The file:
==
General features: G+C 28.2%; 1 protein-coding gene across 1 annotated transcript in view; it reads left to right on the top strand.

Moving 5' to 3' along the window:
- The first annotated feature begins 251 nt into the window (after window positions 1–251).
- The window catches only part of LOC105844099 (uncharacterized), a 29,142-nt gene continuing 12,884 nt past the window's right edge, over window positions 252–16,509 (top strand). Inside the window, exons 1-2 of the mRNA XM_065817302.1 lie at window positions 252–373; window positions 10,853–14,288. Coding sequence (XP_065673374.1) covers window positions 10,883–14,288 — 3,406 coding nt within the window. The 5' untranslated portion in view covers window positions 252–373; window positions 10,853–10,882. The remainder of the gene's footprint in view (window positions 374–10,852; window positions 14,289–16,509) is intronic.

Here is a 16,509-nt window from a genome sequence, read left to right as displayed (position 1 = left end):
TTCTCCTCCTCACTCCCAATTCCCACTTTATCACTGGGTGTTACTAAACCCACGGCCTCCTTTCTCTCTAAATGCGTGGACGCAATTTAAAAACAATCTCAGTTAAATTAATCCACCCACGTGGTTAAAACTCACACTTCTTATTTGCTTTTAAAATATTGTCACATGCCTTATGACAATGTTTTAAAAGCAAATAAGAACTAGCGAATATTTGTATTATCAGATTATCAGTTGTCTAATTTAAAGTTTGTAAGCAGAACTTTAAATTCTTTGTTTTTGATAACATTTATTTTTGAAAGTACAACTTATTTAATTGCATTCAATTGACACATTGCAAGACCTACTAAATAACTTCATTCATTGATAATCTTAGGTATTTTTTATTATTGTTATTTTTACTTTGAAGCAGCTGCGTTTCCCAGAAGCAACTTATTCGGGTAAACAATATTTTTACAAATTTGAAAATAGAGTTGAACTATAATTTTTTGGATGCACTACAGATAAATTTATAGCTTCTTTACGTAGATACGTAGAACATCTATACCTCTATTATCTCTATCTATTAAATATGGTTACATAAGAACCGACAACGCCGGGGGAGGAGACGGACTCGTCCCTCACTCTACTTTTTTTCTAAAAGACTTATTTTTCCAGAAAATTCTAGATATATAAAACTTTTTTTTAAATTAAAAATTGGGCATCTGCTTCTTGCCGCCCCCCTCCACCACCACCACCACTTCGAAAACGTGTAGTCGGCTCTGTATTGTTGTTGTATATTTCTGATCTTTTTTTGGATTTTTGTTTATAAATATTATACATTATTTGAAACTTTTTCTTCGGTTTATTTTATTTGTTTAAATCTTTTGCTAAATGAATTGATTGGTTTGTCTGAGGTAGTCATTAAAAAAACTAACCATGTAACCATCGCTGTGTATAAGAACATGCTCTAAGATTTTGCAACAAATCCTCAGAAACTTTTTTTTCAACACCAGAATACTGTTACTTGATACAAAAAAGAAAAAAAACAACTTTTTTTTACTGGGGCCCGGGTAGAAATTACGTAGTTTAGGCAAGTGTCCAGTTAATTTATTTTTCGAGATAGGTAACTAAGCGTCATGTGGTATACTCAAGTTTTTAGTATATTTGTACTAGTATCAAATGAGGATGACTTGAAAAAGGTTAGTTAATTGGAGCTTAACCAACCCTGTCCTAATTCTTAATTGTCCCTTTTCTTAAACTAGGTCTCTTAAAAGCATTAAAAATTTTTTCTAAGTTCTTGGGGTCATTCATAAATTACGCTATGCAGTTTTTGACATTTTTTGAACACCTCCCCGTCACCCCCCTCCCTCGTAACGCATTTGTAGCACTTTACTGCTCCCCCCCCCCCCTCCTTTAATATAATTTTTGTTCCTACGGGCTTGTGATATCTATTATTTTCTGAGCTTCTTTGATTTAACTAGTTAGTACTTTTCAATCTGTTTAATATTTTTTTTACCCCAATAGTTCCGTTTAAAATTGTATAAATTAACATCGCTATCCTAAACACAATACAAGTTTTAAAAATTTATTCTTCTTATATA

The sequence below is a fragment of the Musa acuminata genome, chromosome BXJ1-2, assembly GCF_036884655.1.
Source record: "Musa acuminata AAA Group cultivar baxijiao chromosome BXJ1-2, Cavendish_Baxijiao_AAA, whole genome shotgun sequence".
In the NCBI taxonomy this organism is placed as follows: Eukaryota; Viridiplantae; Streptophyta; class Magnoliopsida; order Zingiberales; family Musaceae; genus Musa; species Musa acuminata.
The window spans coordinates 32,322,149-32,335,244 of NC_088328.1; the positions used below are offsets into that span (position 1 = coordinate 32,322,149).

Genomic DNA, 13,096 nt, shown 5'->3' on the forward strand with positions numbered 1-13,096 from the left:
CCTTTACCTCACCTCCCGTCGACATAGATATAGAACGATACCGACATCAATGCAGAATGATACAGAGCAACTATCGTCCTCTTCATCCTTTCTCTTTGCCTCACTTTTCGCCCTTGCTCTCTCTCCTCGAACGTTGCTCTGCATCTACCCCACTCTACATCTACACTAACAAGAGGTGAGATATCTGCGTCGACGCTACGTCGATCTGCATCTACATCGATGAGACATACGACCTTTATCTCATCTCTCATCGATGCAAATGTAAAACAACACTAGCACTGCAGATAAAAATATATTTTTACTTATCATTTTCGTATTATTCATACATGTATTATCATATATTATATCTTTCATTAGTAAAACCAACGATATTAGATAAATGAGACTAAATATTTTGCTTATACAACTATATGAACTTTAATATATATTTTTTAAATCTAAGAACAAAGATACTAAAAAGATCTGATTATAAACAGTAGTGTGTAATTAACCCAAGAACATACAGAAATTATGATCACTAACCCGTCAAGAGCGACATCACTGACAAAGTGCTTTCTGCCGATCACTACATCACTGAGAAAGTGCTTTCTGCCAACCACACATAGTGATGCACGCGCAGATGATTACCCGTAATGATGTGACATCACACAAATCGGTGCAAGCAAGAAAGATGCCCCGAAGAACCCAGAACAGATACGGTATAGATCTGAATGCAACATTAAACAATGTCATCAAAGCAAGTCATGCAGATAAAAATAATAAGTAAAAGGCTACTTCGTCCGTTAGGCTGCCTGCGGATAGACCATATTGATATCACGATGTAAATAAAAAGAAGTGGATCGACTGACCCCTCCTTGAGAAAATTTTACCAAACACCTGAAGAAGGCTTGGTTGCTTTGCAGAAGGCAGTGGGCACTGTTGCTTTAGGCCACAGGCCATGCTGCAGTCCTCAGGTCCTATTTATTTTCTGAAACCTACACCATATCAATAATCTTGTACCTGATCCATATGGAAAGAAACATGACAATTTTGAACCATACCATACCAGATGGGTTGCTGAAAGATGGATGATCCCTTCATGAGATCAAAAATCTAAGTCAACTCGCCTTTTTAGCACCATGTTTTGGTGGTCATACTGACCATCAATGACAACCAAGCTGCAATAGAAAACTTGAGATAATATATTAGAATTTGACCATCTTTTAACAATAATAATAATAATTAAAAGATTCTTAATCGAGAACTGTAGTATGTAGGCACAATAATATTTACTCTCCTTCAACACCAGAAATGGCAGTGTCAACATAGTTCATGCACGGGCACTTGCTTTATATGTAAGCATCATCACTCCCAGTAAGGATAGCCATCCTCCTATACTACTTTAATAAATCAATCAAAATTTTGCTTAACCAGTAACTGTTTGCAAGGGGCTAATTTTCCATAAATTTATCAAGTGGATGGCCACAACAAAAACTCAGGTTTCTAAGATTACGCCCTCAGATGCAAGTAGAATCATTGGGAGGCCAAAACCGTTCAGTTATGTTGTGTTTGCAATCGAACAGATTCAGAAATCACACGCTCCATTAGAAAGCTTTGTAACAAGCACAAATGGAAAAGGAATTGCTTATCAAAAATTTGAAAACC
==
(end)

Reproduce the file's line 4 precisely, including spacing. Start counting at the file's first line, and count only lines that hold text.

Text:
- The window catches only part of LOC105844099 (uncharacterized), a 29,142-nt gene continuing 12,884 nt past the window's right edge, over window positions 252–16,509 (top strand). Inside the window, exons 1-2 of the mRNA XM_065817302.1 lie at window positions 252–373; window positions 10,853–14,288. Coding sequence (XP_065673374.1) covers window positions 10,883–14,288 — 3,406 coding nt within the window. The 5' untranslated portion in view covers window positions 252–373; window positions 10,853–10,882. The remainder of the gene's footprint in view (window positions 374–10,852; window positions 14,289–16,509) is intronic.